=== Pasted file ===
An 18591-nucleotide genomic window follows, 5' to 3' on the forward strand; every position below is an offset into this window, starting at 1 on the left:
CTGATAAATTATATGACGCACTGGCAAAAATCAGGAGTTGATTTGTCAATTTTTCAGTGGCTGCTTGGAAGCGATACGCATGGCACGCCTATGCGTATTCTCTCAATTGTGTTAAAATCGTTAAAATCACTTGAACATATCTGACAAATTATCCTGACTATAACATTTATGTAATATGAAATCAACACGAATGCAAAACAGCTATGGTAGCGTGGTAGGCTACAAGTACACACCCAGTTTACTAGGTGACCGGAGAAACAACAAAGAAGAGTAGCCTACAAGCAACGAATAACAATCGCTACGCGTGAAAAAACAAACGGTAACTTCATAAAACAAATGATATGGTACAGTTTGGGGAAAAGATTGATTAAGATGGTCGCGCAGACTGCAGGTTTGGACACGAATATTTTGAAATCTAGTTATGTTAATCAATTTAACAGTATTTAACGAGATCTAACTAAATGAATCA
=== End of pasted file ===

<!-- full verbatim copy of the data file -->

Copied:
An 18591-nucleotide genomic window follows, 5' to 3' on the forward strand; every position below is an offset into this window, starting at 1 on the left:
CTGATAAATTATATGACGCACTGGCAAAAATCAGGAGTTGATTTGTCAATTTTTCAGTGGCTGCTTGGAAGCGATACGCATGGCACGCCTATGCGTATTCTCTCAATTGTGTTAAAATCGTTAAAATCACTTGAACATATCTGACAAATTATCCTGACTATAACATTTATGTAATATGAAATCAACACGAATGCAAAACAGCTATGGTAGCGTGGTAGGCTACAAGTACACACCCAGTTTACTAGGTGACCGGAGAAACAACAAAGAAGAGTAGCCTACAAGCAACGAATAACAATCGCTACGCGTGAAAAAACAAACGGTAACTTCATAAAACAAATGATATGGTACAGTTTGGGGAAAAGATTGATTAAGATGGTCGCGCAGACTGCAGGTTTGGACACGAATATTTTGAAATCTAGTTATGTTAATCAATTTAACAGTATTTAACGAGATCTAACTAAATGAATCA